sunewbie wrote:Does this mean that if I keep latest software version, either by manual download or preferably through PPA, it makes no sense to retain same OS. Is it better to upgrade entire OS, then to keep upgrading softwares?
Using PPAs on the LTS shall at least bring conflicts, because the software in the PPAs might need newer version of libraries than that you can install on the LTS (without breaking other software that depends on older version of libraries).
Robin wrote:One "in-between" option - sort of a compromise between LTS and the instability of the newest version, is to stay one release behind the most current one. Most of the "bugs" are worked out of a version by the time the next one is released, so you might try Mint 10 when Mint 11 is released, Mint 11 when 12 is released, etc. It offers more stability (perhaps even equal to the LTS editions) because it has been out long enough to shake out the flaws, but offer has newer editions of software.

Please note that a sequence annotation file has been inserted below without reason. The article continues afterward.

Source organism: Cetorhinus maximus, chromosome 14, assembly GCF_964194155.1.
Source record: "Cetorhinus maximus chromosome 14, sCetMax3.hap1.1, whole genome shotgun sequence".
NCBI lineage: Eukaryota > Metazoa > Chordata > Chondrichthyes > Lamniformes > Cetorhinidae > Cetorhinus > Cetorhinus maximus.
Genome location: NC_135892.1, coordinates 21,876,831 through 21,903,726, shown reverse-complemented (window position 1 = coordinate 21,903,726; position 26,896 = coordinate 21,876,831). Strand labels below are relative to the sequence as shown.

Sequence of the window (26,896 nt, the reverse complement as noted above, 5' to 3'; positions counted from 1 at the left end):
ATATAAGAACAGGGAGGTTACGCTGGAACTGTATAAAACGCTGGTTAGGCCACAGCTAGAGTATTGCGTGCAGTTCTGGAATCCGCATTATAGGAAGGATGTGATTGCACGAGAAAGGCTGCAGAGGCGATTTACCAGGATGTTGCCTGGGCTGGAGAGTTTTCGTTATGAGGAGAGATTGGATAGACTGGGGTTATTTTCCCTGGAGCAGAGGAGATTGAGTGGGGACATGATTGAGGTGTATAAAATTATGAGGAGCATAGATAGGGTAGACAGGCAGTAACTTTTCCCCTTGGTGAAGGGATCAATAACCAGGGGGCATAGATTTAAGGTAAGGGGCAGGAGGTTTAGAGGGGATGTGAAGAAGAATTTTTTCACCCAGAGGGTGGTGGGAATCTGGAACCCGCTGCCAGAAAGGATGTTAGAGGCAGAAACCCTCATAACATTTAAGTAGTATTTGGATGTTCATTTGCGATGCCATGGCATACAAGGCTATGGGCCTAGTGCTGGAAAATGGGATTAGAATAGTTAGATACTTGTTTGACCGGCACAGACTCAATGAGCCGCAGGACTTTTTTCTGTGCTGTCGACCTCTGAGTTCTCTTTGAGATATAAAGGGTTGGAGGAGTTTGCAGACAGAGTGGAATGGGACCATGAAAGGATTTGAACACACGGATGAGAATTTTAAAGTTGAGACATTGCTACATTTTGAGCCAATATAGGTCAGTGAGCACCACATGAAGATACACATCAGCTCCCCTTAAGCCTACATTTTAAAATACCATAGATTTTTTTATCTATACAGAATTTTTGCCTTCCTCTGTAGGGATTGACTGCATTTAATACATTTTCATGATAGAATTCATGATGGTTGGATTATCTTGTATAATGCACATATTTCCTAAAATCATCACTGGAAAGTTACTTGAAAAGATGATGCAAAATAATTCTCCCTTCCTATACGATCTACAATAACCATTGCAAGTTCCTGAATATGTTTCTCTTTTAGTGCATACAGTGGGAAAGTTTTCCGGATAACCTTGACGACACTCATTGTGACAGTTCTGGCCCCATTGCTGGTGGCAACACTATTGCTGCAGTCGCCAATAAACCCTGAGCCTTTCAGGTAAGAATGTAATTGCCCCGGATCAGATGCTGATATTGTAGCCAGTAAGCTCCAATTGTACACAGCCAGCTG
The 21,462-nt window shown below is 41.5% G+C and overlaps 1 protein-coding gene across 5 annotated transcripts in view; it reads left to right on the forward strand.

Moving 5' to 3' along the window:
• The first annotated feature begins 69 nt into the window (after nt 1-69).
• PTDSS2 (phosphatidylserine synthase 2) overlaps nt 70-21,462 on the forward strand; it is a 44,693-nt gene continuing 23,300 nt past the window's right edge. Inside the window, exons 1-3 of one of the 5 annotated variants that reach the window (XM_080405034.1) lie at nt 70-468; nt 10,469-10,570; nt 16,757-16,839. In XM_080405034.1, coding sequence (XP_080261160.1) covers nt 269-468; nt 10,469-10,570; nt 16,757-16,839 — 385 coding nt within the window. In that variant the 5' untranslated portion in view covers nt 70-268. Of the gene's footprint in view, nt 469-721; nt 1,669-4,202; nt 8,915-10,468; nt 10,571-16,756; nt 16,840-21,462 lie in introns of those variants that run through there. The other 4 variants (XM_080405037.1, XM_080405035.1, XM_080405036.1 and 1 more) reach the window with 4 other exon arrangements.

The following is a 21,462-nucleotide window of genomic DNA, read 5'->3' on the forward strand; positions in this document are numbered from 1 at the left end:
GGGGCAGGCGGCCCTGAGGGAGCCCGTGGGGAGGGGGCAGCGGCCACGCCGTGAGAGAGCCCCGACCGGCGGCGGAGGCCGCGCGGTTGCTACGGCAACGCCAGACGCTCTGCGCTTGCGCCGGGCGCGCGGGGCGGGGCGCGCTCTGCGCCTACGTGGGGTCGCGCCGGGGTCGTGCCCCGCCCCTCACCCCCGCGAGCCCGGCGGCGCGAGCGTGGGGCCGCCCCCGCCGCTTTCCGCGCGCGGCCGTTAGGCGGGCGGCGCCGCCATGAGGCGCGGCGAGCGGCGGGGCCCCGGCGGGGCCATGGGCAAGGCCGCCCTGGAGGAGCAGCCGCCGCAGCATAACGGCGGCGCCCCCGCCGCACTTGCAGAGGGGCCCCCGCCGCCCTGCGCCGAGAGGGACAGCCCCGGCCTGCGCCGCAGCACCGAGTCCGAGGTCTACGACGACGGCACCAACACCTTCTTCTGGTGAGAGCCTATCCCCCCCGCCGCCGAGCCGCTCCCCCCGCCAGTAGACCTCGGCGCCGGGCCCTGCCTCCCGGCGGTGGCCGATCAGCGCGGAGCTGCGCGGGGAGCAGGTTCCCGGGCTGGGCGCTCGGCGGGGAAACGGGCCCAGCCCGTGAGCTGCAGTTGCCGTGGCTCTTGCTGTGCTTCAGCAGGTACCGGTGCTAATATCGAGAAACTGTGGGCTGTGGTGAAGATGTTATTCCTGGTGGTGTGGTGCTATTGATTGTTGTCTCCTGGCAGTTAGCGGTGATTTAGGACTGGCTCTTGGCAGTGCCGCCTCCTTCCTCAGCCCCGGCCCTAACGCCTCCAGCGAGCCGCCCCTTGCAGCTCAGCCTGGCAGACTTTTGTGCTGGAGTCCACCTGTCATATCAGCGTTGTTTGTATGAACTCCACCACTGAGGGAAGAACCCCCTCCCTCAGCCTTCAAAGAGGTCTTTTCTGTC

KBD47 wrote:Another way to go is to dual-boot: Keep one rock solid Linux version on your computer and another cutting edge distribution. For example, you could keep Mint 9 on your computer and Mint 11. If for some reason the newer version gets borked you can always use your more stable version. This is exactly what I do on my computers except right now I'm dual-booting Mepis 11 built on Debian Stable, and Ubuntu 11.04 which has been borked a couple of times with updates and I have been able to reboot into Mepis. This gives you a stable bork-free os and a newer one for the newest software.
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